I'm loving the St John's Ambulance First Aid campaign for exactly that reason. Using shock tactics for the sake of it or being controversial just to get a reaction aren't the most successful ways to endear audiences to our cause but confounding expectations is something different altogether.
This advert builds on our experiences and expectations based on the type of cancer-related films we often see on TV - and does it very well in my opinion. But then the twist is that this is nothing to do with cancer causes but everything to do with the fact that with just a little first aid knowledge, we could all help to prevent as many accidental deaths in the UK each year as are caused by cancer.
The technique of incorporating a story or media we already know into another piece is often known as inter-contextuality ie; using a reference point that the viewer or reader can relate to from perhaps a completely different genre, to set a scene or make a point without having to explain it. It's why we see so many references to things like Star Wars in other books and TV programmes or why soap operas will use real political or sporting stories to help create credible plot lines.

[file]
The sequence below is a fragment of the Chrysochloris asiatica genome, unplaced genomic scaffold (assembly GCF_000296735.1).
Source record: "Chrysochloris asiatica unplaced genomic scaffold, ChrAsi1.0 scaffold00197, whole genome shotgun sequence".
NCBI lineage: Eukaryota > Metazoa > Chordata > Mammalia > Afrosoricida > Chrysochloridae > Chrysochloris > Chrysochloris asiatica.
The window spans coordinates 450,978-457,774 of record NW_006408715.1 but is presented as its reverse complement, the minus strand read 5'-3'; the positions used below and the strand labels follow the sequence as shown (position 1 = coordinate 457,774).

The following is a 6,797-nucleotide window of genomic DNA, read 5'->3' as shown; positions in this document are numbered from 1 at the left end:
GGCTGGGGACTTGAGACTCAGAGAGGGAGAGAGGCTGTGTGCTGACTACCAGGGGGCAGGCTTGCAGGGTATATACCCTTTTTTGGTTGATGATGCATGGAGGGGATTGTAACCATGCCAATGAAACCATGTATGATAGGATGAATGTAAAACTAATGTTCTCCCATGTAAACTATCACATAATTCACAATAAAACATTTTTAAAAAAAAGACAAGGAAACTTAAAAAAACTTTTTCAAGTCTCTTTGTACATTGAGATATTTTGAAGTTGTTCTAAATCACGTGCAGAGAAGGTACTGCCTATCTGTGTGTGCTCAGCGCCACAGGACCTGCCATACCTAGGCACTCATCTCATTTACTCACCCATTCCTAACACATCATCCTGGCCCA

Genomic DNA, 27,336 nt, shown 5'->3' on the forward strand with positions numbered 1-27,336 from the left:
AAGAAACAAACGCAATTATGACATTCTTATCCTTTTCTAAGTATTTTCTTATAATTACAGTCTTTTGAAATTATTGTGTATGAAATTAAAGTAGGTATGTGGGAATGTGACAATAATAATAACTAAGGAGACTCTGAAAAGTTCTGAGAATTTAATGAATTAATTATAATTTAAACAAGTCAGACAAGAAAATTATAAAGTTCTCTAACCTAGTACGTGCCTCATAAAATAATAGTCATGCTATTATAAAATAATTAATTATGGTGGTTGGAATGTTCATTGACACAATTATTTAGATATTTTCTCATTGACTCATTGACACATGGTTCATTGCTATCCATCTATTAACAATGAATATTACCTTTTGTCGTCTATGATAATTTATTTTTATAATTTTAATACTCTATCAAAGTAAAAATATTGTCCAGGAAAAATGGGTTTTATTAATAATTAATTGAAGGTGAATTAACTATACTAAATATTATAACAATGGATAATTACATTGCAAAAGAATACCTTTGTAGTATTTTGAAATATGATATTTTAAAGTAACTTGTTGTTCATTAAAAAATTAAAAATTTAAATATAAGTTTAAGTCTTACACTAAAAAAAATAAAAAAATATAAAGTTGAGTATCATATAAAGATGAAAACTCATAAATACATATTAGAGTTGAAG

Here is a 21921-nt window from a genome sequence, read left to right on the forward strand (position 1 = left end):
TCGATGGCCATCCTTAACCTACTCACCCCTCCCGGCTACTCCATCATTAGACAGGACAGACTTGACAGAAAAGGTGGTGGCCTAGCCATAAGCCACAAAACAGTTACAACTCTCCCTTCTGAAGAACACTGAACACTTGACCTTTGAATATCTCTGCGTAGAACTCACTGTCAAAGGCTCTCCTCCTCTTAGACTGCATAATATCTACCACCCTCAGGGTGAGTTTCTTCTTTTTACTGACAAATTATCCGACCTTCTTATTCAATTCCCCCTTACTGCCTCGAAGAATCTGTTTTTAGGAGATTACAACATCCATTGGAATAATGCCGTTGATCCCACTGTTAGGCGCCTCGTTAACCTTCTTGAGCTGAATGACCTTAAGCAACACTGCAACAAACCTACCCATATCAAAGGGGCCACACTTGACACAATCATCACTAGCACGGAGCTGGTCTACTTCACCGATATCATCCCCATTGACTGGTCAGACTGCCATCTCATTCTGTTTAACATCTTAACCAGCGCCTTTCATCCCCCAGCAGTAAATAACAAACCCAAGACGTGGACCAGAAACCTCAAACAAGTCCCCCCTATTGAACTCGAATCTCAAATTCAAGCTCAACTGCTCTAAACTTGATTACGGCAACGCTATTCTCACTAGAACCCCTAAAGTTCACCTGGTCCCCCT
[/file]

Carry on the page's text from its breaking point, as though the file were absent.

I think that using the technique in a charity advert is all about putting us, the viewer, into a place where we think we know what's coming up; where we're familiar with the context. Only then to hit us with something we most likely did not know and almost certainly didn't expect. And without (again only in my opinion) being overtly gratuitous or guilt-laden about it.
Given the preamble of the advert, I'm hoping viewers will actually watch enough of it to get to 'the twist' and not dismiss it as a ubiquitous cancer charity advert. I do however suspect that more folks will watch it via viral means simply because it will have the reputation of confounding those expectations and will be shared by viewers as a result. Now, it's been a long time since my Scouts first aid badge, so I'd better think about refreshing my knowledge!
Cap doff to Craig Linton (@FRdetective) for drawing my attention to the campaign - thanks